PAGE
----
•  Evaluate the Scope of Coverage for Additional Insureds’ Sole Negligence. Parties should consider whether the particular language of their additional insured endorsements will provide coverage for the additional insured’s sole negligence (i.e., for liabilities that are not at least partially caused by the named insured’s own acts or omissions). Given courts’ inconsistent treatment of this issue, parties should be familiar with how their insurance policy language has been construed under applicable state law, as well as with any state anti-indemnity statutes that may further restrict the availability of coverage for an additional insured’s sole negligence.
  • Do Not Rely on “Certificates of Insurance” as Proof of Coverage.Parties should keep in mind that additional insured status is created only by an actual endorsement issued and approved by the insurer, and cannot be obtained via a “certificate of insurance.” To confirm their additional insured status, parties therefore should not rely upon “certificates of insurance” (which do not constitute adequate proof of coverage) and should instead require that they, at a minimum, be provided with copies of the policy’s declarations pages, schedule of forms, and the additional insured endorsement itself.

Three Key Takeaways

  1. In many large-scale construction projects, parties frequently rely upon “blanket” endorsements, which generally provide additional insured status to any person or entity that the named insured is contractually required to add to the policy.
  2. In these situations, however, the party to be added as an additional insured often is not in direct contractual privity with the policy’s named insured. As illustrated by the Gilbane decision, whether such arrangements are adequate to confer additional insured status under “blanket” endorsements depends on the precise language of the endorsement used.
  3. Prior to a project’s commencement, the actual language of additional insured endorsements should therefore be carefully reviewed to confirm its alignment with parties’ contractual intent.

Explaining Depreciation of Personal Property Contents in Colorado

Jonathan Bukowski | Property Insurance Coverage Law Blog | April 14, 2018

Whether your insurance company forced you to sift through soot and ash, trying to recollect what has just been stolen, or trying to identify items damaged by water, going through damaged contents and creating an inventory is an emotionally draining experience that typically comes with little to no guidance by the insurance company. After spending countless hours substantiating lost personal property contents, the insurance company responds with random, and sometimes substantial reductions in the value of the personal property for depreciation, often with little to no explanation as to how it arrived at that conclusion.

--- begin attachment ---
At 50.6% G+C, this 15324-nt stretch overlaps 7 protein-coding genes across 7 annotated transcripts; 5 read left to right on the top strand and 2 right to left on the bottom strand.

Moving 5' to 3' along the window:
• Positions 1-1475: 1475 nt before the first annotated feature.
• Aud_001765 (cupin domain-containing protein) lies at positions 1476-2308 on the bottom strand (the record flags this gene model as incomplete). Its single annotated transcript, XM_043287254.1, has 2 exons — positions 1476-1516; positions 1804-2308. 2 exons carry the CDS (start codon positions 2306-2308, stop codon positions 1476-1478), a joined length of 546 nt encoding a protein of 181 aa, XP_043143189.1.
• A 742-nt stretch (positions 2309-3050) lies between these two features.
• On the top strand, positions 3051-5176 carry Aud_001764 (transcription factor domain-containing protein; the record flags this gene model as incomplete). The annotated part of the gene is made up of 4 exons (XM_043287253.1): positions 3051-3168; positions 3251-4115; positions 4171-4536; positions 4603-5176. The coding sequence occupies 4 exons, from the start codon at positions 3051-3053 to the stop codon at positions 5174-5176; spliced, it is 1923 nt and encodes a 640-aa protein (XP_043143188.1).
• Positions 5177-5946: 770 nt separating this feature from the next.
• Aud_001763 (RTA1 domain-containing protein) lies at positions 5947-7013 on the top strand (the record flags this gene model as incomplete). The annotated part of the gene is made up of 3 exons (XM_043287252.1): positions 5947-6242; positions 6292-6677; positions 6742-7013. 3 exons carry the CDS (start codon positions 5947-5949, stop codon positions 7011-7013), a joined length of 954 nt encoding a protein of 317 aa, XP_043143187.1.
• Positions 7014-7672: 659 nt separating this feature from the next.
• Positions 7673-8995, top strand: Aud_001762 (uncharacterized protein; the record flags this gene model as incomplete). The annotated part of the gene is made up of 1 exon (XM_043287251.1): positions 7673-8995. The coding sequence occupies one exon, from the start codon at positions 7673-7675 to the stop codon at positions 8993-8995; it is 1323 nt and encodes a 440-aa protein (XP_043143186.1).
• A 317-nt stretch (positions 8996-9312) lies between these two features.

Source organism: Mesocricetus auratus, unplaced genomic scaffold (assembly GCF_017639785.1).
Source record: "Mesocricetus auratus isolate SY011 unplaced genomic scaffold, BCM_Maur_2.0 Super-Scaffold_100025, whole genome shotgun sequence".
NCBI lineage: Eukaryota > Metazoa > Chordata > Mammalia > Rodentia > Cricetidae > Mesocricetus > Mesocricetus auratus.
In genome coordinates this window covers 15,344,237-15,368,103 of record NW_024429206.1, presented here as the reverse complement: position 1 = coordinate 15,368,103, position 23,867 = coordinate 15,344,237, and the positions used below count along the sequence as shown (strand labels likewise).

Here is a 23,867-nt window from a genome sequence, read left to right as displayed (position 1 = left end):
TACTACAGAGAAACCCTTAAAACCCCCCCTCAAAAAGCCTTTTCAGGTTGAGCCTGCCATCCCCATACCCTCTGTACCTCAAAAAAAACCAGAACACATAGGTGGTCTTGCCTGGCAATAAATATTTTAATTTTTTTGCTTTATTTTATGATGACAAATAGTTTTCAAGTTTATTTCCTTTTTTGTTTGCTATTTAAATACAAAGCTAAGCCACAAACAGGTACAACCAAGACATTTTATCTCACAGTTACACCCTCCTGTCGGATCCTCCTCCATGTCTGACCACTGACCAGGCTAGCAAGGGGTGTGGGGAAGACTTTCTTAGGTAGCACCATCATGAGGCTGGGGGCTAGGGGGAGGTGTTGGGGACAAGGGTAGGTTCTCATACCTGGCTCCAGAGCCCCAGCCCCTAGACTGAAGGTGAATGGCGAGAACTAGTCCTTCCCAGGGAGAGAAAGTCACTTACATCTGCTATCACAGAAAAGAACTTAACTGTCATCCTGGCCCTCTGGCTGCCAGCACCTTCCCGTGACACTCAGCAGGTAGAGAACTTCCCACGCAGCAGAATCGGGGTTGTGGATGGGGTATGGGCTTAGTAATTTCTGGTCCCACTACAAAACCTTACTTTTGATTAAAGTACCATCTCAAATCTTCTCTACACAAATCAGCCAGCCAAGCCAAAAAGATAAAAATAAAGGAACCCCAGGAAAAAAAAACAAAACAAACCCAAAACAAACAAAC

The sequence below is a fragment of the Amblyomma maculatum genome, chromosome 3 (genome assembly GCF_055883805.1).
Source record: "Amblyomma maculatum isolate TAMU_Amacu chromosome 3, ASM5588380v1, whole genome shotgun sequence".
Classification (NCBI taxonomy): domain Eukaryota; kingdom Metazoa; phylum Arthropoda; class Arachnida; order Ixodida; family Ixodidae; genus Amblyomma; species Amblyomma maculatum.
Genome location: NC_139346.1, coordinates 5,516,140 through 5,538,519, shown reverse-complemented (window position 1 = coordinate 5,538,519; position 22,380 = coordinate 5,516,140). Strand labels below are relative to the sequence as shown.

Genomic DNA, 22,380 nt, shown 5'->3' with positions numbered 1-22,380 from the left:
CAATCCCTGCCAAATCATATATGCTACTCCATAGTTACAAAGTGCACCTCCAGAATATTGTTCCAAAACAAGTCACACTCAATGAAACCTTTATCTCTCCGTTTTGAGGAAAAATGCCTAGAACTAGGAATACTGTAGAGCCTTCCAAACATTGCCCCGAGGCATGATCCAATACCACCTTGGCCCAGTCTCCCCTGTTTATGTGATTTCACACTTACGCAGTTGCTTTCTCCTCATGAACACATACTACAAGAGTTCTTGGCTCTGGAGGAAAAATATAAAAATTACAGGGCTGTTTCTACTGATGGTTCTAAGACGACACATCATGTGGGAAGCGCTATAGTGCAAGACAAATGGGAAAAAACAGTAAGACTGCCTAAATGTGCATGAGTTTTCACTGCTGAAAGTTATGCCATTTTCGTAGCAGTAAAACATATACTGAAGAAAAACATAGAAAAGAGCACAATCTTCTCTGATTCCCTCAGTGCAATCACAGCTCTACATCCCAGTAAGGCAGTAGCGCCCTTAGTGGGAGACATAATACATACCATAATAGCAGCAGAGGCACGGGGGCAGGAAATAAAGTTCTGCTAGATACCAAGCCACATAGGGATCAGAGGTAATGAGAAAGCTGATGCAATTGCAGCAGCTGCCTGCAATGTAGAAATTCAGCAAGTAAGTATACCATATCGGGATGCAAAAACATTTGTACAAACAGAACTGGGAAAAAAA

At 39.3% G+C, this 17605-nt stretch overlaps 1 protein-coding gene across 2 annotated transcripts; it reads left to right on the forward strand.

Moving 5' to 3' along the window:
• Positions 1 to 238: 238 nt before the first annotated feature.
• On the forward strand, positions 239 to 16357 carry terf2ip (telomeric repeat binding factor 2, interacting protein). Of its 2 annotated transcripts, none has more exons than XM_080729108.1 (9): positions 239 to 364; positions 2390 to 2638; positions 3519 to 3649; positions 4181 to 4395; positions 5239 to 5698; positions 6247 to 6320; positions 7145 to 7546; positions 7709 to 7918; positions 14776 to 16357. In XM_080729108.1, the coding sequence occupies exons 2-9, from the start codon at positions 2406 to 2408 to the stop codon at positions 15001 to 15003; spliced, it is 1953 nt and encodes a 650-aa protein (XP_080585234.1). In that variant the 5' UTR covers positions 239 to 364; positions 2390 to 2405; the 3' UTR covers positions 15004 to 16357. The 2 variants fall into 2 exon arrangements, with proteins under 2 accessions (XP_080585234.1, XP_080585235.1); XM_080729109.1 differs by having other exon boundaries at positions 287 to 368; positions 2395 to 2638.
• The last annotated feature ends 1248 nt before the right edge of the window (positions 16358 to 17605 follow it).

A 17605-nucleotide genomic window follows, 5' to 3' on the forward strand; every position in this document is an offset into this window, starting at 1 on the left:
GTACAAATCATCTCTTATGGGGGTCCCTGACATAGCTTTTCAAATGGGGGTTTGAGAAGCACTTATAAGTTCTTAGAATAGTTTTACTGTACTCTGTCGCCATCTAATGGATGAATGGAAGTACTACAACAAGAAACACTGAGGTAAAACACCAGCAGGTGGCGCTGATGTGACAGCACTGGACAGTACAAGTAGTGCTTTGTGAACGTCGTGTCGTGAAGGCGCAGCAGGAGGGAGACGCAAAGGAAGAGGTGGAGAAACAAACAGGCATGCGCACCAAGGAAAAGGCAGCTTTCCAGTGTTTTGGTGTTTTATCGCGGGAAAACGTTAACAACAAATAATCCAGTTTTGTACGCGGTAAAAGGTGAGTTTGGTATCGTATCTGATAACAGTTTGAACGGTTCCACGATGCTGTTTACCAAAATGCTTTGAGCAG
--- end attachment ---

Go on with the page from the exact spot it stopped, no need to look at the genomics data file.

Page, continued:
But what is depreciation, and why is it important?

Depreciation is the loss in value to a particular item due to wear and tear, age, obsolescence, or any other factor. Depreciation is subtracted from the cost to replace the damaged items to arrive at an actual cash value. While most insurance policies provide for recovery based on a replacement cost basis, some policies limit recovery of personal property contents to the actual cash value. It is also common for replacement cost value policies to limit recovery to actual cash value until the damaged property is repaired or replaced. While it may not be difficult to replace an inexpensive item that has been substantially depreciated, it can become very difficult, or nearly impossible, to replace an expensive item improperly depreciated to a point where the policyholder is financially unable to purchase a replacement item.

To determine depreciation, Colorado follows the broad evidence rule which requires that allrelevant factors must be considered to determine appropriate depreciation. This requires looking beyond just wear and tear or market value, and includes looking at all facts and circumstances which would lead to a correct estimate of the value of the particular item.1 These facts may include the original cost, the cost of replacement, collectability, location, use, and even the opinion of witnesses. More important, depreciation should not be taken generally, and items should be depreciated on an individual basis.

Colorado policyholders should always carefully review and scrutinize personal property contents estimates provided by the insurance company to determine whether excessive or unsupported deductions have been made for depreciation. If you suspect the insurance company has not considered all relevant factors to determine appropriate depreciation, consider requesting the insurance company provide a reasonable explanation of the depreciation methodology used in determining the depreciation applied to the individual items.